I wrote a few weeks ago that James Packer officially has his mojo back. And it’s the fight for control of casino group Echo that has got him inspired.
Packer is a man who goes out of his way to avoid talking with the media, but in recent weeks he’s been freely commenting to newspapers, appearing at public events and going on national television (on the Nine Network, of course) to push his case.
Echo, which owns The Star casino in Sydney and casinos in Queensland, is Packer’s ultimate prize, but his main target, in the business press at least, has been the company’s chairman, John Story.
This week he increased the pressure on Story by calling for an extraordinary general meeting and suggesting former Victorian premier Jeff Kennett could replace him. Packer has also taken out a series of full-page newspaper ads to push his case.
If you were Story, your best tactic is probably to keep your cool, keep out of the media and work to garner the support of shareholders behind the scenes. Engaging Packer in a public fight is somewhat dangerous, given the big man has seized control of the story so effectively.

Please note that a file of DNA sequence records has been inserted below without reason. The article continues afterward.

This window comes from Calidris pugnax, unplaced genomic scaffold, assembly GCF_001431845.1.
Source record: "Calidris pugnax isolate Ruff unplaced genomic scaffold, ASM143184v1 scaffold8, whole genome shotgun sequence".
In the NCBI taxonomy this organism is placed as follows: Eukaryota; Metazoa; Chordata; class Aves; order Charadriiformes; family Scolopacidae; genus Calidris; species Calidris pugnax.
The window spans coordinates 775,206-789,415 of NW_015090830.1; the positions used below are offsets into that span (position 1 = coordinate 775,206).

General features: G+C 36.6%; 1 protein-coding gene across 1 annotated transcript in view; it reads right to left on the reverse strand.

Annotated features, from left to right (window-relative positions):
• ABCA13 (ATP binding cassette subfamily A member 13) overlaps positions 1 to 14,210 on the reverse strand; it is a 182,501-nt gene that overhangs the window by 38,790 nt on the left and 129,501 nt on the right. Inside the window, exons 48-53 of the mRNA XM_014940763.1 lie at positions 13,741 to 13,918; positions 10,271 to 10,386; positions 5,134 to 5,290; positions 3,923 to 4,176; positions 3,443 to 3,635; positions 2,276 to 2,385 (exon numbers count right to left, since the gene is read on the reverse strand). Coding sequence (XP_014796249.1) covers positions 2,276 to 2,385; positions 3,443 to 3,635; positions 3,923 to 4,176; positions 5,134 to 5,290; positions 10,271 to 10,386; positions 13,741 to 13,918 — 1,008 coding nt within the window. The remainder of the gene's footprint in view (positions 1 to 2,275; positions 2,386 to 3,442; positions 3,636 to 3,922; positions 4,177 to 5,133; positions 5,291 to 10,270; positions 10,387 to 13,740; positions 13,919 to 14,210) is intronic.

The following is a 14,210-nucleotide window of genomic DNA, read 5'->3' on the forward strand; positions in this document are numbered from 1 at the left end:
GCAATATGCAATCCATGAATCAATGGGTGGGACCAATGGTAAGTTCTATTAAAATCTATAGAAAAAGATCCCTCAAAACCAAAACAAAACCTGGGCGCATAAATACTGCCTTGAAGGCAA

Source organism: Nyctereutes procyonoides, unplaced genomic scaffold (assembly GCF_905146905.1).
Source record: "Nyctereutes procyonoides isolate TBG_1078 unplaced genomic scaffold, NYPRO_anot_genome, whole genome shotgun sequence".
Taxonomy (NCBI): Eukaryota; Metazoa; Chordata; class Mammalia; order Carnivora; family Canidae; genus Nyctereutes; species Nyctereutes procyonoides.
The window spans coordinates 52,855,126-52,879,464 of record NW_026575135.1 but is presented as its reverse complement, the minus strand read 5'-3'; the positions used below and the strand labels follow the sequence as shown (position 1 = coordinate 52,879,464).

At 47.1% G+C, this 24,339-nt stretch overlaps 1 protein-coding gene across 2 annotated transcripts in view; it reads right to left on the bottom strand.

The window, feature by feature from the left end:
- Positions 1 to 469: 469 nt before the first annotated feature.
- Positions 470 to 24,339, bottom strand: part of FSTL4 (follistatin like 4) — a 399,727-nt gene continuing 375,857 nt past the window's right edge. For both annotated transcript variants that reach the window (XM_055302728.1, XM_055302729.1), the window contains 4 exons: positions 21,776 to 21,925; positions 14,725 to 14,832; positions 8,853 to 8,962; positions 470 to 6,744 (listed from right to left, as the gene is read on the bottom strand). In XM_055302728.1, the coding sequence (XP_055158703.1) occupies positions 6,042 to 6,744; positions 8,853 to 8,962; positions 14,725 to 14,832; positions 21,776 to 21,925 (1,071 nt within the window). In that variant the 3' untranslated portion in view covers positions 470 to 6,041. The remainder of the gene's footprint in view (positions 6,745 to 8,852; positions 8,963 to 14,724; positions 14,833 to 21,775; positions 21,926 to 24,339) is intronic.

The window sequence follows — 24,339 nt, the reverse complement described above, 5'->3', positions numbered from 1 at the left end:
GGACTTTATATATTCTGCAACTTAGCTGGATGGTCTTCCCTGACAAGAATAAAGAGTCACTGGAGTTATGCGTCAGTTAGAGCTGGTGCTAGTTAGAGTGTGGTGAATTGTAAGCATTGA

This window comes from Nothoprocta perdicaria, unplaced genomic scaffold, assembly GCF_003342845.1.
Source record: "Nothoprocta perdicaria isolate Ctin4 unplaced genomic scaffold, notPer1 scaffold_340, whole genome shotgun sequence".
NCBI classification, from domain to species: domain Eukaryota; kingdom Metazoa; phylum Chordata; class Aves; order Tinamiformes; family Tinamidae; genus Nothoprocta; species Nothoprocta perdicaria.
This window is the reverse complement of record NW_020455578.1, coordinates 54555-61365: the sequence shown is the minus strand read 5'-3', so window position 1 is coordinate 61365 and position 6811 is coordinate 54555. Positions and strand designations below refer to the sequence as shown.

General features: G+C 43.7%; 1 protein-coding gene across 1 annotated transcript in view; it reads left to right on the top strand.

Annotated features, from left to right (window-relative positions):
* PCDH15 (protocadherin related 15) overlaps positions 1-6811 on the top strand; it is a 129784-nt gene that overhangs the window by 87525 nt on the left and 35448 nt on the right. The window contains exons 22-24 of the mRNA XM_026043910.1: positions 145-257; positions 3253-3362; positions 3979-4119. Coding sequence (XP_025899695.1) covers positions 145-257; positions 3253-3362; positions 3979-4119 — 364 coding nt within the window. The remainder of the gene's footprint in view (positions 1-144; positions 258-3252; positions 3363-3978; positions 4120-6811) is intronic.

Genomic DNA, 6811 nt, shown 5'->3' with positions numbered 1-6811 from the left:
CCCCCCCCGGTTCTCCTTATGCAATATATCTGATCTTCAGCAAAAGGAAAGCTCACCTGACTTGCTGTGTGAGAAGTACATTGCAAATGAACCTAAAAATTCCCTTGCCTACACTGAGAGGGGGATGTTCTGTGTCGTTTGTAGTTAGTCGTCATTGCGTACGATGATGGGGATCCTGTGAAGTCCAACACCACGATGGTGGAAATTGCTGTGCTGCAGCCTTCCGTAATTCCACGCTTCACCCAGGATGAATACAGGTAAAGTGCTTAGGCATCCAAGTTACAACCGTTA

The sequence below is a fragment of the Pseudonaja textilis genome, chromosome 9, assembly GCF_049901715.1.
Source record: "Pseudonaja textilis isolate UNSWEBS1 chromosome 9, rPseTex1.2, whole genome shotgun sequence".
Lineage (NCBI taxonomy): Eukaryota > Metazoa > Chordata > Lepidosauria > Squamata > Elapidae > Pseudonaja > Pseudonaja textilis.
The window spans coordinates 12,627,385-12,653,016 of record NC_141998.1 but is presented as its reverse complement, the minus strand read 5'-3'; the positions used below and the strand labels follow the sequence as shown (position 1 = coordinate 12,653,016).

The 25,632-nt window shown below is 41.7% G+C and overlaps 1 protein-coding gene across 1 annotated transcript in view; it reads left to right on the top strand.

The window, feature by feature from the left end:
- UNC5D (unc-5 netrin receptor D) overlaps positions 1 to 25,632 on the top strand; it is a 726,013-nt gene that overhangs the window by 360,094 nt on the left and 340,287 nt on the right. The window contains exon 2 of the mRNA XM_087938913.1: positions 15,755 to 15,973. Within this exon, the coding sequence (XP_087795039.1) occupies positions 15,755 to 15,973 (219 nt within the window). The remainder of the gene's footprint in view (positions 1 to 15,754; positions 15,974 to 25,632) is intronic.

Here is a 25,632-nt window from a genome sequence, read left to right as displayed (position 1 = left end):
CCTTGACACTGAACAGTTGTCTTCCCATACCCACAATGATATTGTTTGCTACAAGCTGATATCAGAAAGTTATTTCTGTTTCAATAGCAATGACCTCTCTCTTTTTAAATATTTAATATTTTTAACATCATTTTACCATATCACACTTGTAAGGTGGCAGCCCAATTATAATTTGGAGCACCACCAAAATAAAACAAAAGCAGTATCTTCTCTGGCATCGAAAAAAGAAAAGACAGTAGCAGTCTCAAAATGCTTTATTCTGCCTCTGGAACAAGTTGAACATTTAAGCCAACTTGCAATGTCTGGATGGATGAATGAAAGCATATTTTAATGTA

If you were Story, the worst possible thing you could do would be to call attention to any problems with the way Echo was being run on your watch.
Which is exactly what Story has done. Last night, Echo flagged a $30 million writedown and problems with its core domestic casino business.
The collapse of a VIP junket operator (a company that arranges for high rollers to gamble in Echo casinos) had left the company with $29.9 million in bad debts. The negative media attention and management changes that resulted from a scandal around the departure of The Star’s general manager also hit third-quarter turnover, Echo revealed.
If Echo investors were looking for a brilliant defensive response to Packer from Story and his board, this wasn’t it.
“Another writedown from a John Story-led company,” Packer told The Australian Financial Review. “If this wasn’t so serious, it would be a joke. He has to go.”
You can almost sense Packer is having a bit of fun with all this, can’t you?
Certainly Packer and his team would have been hoping Story would slip up and last night’s announcement will add weight to their campaign for change. Other Echo investors will still be looking for a suitable takeover premium from Packer, but you’d have to think they would be more receptive to his push today than they were at the start of the week.
Story has accused Packer of using a play from Kerry Stokes’ book in his attack on Echo – take aim at the chairman and keep whacking away until the board gets tired and gives in.
Story says other shareholders he’s spoken to have expressed “exasperation and irritation” with Packer’s ploys and he’s prepared for a “continuing war of attrition”.
Fair enough – you get the sense that if it’s a war Story wants, then Packer is happy to oblige.
Of course, Story should also realise that shooting yourself in the foot with writedowns won’t make that war any easier to fight.